Why do we need StepUp for Dementia Research? Dennis’s story
Tuesday, April 13th, 2021
In 2017 I participated in the 32nd International Conference of Alzheimer’s Disease International in Kyoto, Japan. There, I heard a presentation on Join Dementia Research, a UK’s national service which allows the public to easily take part in research opportunities and assists researchers to effectively manage their recruitment effort. Despite the difference between the UK and Australian health systems, the approach they outlined seemed like a very practical way to overcome many of the hurdles we face as people living with dementia to participate and get involved in research.
Interestingly, this project contrasted starkly with presentations on the importance of ‘Big Data’. This view submitted that data was more valuable than the individual and could be taken with or without their consent. In contrast, the approach of “Join Dementia Research”, was informative, welcoming, and designed to facilitate public involvement in research.
Several weeks later and back at home I was contacted by Professor Yun-Hee Jeon from the University of Sydney about being involved in setting up a similar program in Australia. Fortuitously her invitation coincided with a visit to the Brain and Mind Centre located in the next building to Yun-Hee. So I have been dynamically contributing to this project, now known as “StepUp for Dementia Research” from the beginning.
Since my diagnosis in 2013 I have been actively involved in dementia related research. The challenge for me was always making the initial connection to find research projects that were relevant and available to me. This was done in three ways.
Firstly, by a central website hosted by then Alzheimer’s Australia (now Dementia Australia). Here many projects are listed along with criteria for involvement. Since this site is updated frequently, I needed to log on regularly – say every month to read through the list of projects to see if any new ones had been added and to check the criteria to see if I matched to them. Then, I had to contact the project researchers to express my interest. The difficulty for me and others was having to regularly repeat this process frequently with the challenge of dementia.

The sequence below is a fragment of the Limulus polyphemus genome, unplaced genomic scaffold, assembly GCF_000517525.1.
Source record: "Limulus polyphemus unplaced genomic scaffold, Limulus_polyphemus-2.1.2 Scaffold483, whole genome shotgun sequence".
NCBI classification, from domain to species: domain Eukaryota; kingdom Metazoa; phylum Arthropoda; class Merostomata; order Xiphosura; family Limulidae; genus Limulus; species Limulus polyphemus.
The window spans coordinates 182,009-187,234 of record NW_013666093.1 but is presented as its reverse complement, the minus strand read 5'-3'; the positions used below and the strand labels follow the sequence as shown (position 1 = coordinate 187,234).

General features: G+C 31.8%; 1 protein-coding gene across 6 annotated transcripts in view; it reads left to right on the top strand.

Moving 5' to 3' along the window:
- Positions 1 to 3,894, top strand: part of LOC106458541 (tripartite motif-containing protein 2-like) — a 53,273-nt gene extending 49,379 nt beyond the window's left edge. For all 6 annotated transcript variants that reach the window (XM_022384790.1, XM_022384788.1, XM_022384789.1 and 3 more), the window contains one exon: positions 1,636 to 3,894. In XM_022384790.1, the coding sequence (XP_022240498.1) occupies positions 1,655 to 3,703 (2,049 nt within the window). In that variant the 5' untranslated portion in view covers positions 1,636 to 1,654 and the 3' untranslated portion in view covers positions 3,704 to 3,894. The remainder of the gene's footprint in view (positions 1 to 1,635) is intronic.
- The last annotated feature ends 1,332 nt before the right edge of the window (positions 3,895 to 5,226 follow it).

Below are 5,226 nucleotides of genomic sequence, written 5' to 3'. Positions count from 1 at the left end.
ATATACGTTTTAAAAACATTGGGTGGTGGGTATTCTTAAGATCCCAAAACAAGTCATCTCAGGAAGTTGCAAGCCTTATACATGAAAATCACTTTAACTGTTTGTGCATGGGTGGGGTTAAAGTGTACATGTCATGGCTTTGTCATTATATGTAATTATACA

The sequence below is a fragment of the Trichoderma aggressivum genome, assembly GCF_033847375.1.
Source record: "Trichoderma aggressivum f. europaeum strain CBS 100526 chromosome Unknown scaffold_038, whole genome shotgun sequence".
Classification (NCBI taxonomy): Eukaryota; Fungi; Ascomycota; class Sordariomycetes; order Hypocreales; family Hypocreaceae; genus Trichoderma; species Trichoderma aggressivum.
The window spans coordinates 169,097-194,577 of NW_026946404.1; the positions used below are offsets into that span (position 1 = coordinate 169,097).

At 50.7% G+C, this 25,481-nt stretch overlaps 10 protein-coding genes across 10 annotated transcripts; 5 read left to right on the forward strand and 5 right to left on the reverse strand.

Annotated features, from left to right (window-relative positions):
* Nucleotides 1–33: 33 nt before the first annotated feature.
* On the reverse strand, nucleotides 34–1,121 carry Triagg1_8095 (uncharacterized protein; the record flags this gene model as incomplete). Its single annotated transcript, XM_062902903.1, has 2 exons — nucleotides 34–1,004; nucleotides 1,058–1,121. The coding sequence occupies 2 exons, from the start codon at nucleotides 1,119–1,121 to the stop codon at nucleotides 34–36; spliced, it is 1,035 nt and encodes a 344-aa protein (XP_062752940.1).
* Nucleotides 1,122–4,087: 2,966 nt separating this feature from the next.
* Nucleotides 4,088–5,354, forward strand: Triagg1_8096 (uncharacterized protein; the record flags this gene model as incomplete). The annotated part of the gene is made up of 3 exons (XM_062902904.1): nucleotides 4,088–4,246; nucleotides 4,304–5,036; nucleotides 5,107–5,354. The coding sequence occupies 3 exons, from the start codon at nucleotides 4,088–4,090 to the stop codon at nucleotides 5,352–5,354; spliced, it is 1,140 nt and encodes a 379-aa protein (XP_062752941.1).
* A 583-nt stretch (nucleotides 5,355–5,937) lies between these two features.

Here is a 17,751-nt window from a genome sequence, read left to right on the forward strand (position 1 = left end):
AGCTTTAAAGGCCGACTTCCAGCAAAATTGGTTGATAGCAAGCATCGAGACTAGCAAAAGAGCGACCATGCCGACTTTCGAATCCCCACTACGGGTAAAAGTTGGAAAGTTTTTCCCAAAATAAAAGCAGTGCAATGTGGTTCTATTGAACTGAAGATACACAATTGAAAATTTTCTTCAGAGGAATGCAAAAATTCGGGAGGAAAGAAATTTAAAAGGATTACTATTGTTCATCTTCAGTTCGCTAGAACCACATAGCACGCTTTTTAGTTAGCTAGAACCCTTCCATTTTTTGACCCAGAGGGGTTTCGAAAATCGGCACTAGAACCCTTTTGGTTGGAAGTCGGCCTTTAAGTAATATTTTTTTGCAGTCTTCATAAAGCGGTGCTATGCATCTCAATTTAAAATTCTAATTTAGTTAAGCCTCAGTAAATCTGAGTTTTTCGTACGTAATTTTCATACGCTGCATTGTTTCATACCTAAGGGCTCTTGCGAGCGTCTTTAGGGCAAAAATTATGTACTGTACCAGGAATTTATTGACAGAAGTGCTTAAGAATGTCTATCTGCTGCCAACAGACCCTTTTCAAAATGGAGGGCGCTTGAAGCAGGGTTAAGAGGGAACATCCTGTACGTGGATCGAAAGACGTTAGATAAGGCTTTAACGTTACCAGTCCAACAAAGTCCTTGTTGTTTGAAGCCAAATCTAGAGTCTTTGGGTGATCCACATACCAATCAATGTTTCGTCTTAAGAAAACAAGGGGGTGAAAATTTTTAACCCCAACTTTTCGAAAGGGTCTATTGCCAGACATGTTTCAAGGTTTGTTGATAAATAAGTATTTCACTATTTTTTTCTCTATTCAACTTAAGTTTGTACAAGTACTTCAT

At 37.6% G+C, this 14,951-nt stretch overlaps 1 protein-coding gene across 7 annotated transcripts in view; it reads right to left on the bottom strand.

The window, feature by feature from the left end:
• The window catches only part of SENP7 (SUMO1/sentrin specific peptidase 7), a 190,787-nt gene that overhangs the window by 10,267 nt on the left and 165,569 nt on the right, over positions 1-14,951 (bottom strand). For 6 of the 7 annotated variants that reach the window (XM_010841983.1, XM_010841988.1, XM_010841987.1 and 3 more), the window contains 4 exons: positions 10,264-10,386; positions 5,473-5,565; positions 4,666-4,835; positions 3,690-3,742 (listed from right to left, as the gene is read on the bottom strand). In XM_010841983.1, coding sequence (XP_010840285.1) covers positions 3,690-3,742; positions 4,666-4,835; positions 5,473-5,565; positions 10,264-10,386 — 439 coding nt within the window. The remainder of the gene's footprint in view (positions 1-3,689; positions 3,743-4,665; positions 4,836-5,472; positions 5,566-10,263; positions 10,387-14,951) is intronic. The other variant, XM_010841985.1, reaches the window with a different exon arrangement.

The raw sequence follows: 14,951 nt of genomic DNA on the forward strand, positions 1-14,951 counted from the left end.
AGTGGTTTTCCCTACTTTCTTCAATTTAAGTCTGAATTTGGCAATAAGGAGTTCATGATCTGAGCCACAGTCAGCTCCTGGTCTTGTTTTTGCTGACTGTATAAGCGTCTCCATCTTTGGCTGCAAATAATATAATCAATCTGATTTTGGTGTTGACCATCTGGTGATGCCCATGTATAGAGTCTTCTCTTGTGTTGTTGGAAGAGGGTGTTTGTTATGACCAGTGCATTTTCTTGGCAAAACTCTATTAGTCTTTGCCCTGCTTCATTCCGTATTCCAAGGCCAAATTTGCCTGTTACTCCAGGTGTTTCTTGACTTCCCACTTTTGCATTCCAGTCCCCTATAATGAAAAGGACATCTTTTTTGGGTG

The second and most successful method was via existing involvement in projects. Often researchers would ‘actively’ inform/recruit for their colleagues involved with other or new projects. While successful this was limited by the methods of the initial projects.
The third method was by good old word of mouth. Friends involved in projects often pass on information. However, often this information already duplicated what I was already aware of.
That was all the pre-launch of ‘StepUp for Dementia Research’. Having registered on that site my details are available for any qualifying project. Now they match me and other potential participants by searching specific criteria relevant to their project. Then having made the match I am contacted directly to see if I am interested in research participation. Under this system I do not have to be constantly searching for potential projects to be involved with, as they come to me. Life is certainly much easier.
Since I first registered with StepUp for Dementia Research I estimate that my participation in research has doubled. Even during COVID times it has been relatively easy to be matched for ‘tele’ studies that require no physical contact to initiate involvement.
One interesting anecdote from late 2020 involves a project hosted by a leading University that I was advising on. They had reached the point of participant recruitment but found the uptake to be slow so I advised them of the role that StepUp for Dementia Research could take. The result was that within a few weeks I received and invitation to be involved via StepUp for Dementia Research and a discussion with the lead researcher confirmed that they had achieved their initial goal for recruitment within a short period after registering their project on the StepUp for Dementia Research program.